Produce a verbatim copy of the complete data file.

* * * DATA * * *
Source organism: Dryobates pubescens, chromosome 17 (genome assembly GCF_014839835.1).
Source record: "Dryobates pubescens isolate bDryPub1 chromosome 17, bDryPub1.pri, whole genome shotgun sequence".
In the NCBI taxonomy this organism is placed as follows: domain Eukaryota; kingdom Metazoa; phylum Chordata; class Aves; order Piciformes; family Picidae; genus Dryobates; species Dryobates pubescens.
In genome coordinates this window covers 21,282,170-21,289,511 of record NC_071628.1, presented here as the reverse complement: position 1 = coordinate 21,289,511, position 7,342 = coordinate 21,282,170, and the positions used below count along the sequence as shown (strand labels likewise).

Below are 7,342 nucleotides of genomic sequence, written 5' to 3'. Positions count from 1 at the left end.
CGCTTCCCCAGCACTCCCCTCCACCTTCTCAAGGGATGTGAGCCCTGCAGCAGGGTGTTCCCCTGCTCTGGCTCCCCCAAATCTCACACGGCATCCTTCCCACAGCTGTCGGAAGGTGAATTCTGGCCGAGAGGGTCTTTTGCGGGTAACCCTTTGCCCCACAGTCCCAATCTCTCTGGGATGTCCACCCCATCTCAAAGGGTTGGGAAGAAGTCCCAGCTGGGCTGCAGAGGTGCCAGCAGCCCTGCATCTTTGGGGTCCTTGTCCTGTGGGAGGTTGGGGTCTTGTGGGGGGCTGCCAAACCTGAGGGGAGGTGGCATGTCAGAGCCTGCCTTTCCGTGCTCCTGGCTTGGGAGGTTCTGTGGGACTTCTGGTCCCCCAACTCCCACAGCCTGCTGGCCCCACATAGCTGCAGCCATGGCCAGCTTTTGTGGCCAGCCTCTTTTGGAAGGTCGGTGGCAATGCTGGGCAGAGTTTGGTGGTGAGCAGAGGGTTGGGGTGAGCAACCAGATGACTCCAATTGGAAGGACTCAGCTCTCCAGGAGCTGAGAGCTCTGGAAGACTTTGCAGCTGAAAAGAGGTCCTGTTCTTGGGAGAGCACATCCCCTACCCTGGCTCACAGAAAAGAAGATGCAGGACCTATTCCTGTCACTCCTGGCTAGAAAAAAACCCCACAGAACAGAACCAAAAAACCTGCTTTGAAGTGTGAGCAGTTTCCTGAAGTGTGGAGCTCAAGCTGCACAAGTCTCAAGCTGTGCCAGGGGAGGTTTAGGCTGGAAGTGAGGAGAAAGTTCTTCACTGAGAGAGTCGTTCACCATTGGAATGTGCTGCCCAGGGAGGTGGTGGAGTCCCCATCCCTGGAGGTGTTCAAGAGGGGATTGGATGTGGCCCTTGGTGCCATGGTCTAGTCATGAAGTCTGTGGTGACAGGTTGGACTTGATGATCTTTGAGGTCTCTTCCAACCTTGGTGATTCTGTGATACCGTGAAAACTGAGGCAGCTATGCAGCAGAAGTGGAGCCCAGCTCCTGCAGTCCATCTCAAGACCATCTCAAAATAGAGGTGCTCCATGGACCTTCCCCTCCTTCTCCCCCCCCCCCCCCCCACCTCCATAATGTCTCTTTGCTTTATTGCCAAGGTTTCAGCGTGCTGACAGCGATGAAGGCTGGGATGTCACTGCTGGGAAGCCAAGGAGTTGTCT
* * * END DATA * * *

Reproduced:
Source organism: Dryobates pubescens, chromosome 17 (genome assembly GCF_014839835.1).
Source record: "Dryobates pubescens isolate bDryPub1 chromosome 17, bDryPub1.pri, whole genome shotgun sequence".
In the NCBI taxonomy this organism is placed as follows: domain Eukaryota; kingdom Metazoa; phylum Chordata; class Aves; order Piciformes; family Picidae; genus Dryobates; species Dryobates pubescens.
In genome coordinates this window covers 21,282,170-21,289,511 of record NC_071628.1, presented here as the reverse complement: position 1 = coordinate 21,289,511, position 7,342 = coordinate 21,282,170, and the positions used below count along the sequence as shown (strand labels likewise).

Below are 7,342 nucleotides of genomic sequence, written 5' to 3'. Positions count from 1 at the left end.
CGCTTCCCCAGCACTCCCCTCCACCTTCTCAAGGGATGTGAGCCCTGCAGCAGGGTGTTCCCCTGCTCTGGCTCCCCCAAATCTCACACGGCATCCTTCCCACAGCTGTCGGAAGGTGAATTCTGGCCGAGAGGGTCTTTTGCGGGTAACCCTTTGCCCCACAGTCCCAATCTCTCTGGGATGTCCACCCCATCTCAAAGGGTTGGGAAGAAGTCCCAGCTGGGCTGCAGAGGTGCCAGCAGCCCTGCATCTTTGGGGTCCTTGTCCTGTGGGAGGTTGGGGTCTTGTGGGGGGCTGCCAAACCTGAGGGGAGGTGGCATGTCAGAGCCTGCCTTTCCGTGCTCCTGGCTTGGGAGGTTCTGTGGGACTTCTGGTCCCCCAACTCCCACAGCCTGCTGGCCCCACATAGCTGCAGCCATGGCCAGCTTTTGTGGCCAGCCTCTTTTGGAAGGTCGGTGGCAATGCTGGGCAGAGTTTGGTGGTGAGCAGAGGGTTGGGGTGAGCAACCAGATGACTCCAATTGGAAGGACTCAGCTCTCCAGGAGCTGAGAGCTCTGGAAGACTTTGCAGCTGAAAAGAGGTCCTGTTCTTGGGAGAGCACATCCCCTACCCTGGCTCACAGAAAAGAAGATGCAGGACCTATTCCTGTCACTCCTGGCTAGAAAAAAACCCCACAGAACAGAACCAAAAAACCTGCTTTGAAGTGTGAGCAGTTTCCTGAAGTGTGGAGCTCAAGCTGCACAAGTCTCAAGCTGTGCCAGGGGAGGTTTAGGCTGGAAGTGAGGAGAAAGTTCTTCACTGAGAGAGTCGTTCACCATTGGAATGTGCTGCCCAGGGAGGTGGTGGAGTCCCCATCCCTGGAGGTGTTCAAGAGGGGATTGGATGTGGCCCTTGGTGCCATGGTCTAGTCATGAAGTCTGTGGTGACAGGTTGGACTTGATGATCTTTGAGGTCTCTTCCAACCTTGGTGATTCTGTGATACCGTGAAAACTGAGGCAGCTATGCAGCAGAAGTGGAGCCCAGCTCCTGCAGTCCATCTCAAGACCATCTCAAAATAGAGGTGCTCCATGGACCTTCCCCTCCTTCTCCCCCCCCCCCCCCCCACCTCCATAATGTCTCTTTGCTTTATTGCCAAGGTTTCAGCGTGCTGACAGCGATGAAGGCTGGGATGTCACTGCTGGGAAGCCAAGGAGTTGTCT